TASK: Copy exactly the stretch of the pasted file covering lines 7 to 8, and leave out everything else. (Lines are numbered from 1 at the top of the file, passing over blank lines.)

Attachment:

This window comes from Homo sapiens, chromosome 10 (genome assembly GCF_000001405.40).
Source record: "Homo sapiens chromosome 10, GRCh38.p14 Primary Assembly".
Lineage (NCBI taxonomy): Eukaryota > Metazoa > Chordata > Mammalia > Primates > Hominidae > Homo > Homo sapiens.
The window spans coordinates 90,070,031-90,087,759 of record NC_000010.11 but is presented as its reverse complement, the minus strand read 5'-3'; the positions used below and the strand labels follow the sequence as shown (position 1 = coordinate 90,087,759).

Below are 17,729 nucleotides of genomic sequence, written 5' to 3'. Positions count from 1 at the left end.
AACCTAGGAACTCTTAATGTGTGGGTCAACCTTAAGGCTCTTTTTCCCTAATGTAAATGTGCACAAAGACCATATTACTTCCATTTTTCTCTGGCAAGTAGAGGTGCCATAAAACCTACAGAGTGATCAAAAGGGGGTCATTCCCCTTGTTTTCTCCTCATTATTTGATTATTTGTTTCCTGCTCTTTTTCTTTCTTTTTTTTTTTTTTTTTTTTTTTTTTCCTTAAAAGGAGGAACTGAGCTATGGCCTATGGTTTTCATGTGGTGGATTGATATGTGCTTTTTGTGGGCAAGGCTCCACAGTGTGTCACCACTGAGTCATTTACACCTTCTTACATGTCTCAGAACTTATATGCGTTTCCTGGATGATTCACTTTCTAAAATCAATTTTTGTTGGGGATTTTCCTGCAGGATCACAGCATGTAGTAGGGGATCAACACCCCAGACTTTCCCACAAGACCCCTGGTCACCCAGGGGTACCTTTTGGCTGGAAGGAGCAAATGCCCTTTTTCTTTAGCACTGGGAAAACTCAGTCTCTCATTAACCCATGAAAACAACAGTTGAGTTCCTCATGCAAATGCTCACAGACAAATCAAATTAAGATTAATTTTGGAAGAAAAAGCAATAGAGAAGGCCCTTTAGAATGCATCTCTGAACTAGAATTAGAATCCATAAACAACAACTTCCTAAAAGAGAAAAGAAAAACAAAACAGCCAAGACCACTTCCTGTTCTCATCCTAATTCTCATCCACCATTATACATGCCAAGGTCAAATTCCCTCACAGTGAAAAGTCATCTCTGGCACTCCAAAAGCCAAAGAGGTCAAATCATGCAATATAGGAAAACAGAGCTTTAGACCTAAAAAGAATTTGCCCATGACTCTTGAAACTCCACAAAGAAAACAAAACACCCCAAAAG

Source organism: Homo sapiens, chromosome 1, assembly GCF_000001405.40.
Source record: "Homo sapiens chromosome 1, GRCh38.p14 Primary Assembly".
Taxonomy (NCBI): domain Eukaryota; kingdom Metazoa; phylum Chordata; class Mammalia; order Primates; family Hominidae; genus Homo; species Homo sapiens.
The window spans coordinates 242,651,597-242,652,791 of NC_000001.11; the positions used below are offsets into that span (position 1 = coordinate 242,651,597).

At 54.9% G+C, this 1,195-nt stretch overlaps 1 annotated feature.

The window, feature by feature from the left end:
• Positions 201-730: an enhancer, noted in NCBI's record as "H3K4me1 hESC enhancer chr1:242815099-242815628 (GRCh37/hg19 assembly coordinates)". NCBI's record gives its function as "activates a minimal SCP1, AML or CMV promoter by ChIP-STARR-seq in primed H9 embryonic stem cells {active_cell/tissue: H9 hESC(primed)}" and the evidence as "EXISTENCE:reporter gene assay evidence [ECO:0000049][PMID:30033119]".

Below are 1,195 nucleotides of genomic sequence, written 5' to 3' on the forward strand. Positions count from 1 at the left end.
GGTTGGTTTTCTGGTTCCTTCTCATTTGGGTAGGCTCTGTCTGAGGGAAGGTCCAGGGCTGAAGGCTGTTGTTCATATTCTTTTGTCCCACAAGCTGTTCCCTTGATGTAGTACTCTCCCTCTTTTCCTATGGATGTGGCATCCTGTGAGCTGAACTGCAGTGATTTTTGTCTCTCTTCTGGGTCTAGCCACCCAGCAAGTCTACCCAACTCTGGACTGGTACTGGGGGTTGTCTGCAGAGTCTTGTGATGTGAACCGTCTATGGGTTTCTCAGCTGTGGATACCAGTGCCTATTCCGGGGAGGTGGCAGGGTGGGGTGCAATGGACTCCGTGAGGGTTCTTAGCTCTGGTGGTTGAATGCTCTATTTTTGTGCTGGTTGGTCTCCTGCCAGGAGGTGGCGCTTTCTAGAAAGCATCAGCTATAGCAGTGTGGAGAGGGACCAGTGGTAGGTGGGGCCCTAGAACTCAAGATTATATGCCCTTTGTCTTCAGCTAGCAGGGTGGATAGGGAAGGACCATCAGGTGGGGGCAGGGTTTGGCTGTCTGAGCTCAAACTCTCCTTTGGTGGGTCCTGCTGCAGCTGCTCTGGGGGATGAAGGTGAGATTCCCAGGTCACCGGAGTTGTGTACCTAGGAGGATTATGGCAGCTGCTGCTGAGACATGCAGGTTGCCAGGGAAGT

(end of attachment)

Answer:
Source organism: Homo sapiens, chromosome 1, assembly GCF_000001405.40.
Source record: "Homo sapiens chromosome 1, GRCh38.p14 Primary Assembly".